This month the student films I got to see were primarily short enough. In fact, it was refreshing to see them. ...very unlike the films from my last address.
There were, unfortunately, two films that dragged on far too long. The biggest offender was far, far too long. The problem was, I'm sure, that the producers had procured many locations, costumes, and props from the myriad of people who agreed to support their film. This lead them to the erroneous belief that their movie needed to be long enough to showcase all of it. They should have cut it down.
My favorites were two movies that worked because their characters totally fit within the worlds they created. Both movies were quirky and the people within those worlds matched them exactly.
One of the "cool looking" films rocked, but I didn't understand it. Talking with a couple of the guys who worked on the film after the show I was told that they never shot what was supposed to be the last shot of the movie. Had they done so, I think the movie would have made more sense. Perhaps not, but the lesson is important: If you've got an element that is pivotal to your story, get that shot. Removing it greatly increases the chances that your movie will end up incomprehensible.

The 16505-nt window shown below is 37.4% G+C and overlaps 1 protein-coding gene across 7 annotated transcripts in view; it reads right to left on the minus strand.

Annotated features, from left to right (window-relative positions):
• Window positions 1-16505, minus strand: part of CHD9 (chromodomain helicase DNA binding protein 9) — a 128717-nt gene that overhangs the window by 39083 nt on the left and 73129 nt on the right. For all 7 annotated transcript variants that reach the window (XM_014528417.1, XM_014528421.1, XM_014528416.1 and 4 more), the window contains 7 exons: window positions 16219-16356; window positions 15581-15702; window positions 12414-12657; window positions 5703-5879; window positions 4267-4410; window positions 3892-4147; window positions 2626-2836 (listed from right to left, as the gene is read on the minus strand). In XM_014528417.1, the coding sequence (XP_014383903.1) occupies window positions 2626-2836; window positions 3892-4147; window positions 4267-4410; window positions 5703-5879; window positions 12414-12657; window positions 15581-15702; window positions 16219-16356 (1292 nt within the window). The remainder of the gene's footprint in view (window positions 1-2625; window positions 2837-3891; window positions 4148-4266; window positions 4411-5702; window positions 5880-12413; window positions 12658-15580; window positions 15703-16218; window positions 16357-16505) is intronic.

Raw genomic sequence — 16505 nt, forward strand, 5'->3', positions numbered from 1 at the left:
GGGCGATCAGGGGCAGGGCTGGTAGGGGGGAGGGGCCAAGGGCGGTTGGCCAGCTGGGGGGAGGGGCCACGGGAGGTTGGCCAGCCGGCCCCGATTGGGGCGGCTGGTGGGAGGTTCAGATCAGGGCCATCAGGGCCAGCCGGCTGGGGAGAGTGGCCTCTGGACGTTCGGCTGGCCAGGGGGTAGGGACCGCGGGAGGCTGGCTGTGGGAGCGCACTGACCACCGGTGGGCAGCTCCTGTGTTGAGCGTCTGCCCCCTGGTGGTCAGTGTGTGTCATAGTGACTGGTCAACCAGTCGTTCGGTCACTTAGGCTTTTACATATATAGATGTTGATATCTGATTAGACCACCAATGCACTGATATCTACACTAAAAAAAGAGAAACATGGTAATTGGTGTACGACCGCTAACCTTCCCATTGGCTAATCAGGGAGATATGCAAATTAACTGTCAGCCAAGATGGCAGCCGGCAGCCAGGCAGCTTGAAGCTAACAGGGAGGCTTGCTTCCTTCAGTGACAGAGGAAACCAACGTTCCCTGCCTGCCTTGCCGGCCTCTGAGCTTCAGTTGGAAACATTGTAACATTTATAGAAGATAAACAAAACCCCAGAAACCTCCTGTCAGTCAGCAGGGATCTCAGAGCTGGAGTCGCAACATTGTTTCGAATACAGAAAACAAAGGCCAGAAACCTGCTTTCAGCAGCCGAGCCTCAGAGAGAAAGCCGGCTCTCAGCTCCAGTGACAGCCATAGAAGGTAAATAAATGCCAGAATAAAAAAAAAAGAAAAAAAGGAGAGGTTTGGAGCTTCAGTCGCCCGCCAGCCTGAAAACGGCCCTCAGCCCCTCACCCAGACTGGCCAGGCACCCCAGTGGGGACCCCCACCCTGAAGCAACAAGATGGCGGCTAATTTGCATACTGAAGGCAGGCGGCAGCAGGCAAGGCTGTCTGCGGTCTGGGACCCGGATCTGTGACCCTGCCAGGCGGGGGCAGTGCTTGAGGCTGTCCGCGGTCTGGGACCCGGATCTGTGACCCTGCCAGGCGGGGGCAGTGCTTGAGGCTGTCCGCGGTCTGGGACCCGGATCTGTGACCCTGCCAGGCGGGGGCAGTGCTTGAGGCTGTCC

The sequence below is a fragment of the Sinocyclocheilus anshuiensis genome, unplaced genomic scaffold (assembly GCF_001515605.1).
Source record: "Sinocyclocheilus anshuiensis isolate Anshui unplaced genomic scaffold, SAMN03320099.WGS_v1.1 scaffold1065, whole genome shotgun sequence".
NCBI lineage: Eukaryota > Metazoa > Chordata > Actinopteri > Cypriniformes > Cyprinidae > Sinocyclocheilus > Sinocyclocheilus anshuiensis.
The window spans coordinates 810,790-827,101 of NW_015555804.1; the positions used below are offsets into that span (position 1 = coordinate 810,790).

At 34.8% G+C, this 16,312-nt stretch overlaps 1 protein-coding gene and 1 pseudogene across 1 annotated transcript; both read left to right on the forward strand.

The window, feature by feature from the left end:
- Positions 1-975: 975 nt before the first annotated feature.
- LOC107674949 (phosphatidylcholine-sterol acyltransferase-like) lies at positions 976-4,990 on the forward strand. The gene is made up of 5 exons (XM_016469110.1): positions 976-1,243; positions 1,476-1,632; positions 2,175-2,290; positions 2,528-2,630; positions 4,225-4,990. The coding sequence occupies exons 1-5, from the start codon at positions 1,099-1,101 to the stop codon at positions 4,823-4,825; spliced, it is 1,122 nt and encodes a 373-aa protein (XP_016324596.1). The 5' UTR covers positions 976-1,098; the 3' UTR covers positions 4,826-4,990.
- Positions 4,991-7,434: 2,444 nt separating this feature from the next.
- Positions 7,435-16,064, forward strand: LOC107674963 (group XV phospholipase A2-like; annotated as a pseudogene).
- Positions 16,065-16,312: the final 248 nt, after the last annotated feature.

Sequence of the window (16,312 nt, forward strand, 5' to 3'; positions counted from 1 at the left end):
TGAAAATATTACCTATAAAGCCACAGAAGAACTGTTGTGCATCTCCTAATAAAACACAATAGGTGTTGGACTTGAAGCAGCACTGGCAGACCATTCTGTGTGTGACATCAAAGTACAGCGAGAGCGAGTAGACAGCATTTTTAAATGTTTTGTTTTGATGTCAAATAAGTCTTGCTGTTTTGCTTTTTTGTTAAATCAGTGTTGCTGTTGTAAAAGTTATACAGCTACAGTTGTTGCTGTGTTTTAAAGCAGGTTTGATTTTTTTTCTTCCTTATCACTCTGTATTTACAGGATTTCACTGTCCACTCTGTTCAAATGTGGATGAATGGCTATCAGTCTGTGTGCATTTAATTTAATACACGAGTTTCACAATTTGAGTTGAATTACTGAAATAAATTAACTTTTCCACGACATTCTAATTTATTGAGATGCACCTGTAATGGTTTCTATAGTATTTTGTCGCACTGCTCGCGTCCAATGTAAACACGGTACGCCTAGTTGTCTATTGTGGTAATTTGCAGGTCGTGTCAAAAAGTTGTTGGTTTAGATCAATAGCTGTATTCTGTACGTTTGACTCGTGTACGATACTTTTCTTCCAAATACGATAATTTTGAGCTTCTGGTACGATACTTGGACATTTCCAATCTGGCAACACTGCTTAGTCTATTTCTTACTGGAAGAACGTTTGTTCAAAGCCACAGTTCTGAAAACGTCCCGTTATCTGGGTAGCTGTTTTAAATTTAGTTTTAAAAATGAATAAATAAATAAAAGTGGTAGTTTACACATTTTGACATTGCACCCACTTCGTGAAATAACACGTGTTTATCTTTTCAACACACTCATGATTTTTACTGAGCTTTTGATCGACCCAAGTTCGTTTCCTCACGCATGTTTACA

So, the lessons:
1. Realize that movies take a lot of resources to make, and let your movie fit the scale and length of your story, not your effort and budget. If you stretch it beyond your story you cheapen your whole film, no matter how intricate your sets.
2. If you can get all the elements--especially the characters--to fit within your world, you are setting yourself up for gold.
3. Story trumps cinematography... unless you're a cinematography guy. If you are, make sure you have someone working with you who will make you shoot all your story elements.
In other news, I'm going on vacation for a week to spend time with my in-laws, so see you in a week-ish. The holidays really make it hard to keep up on everything, so things will likely be spotty until the New Year.
Until then: Merry Christmas and a Happy New Year! And God bless us, every one! (I just watch the Muppet Christmas Carol <smile>)
Your Media Production Mentor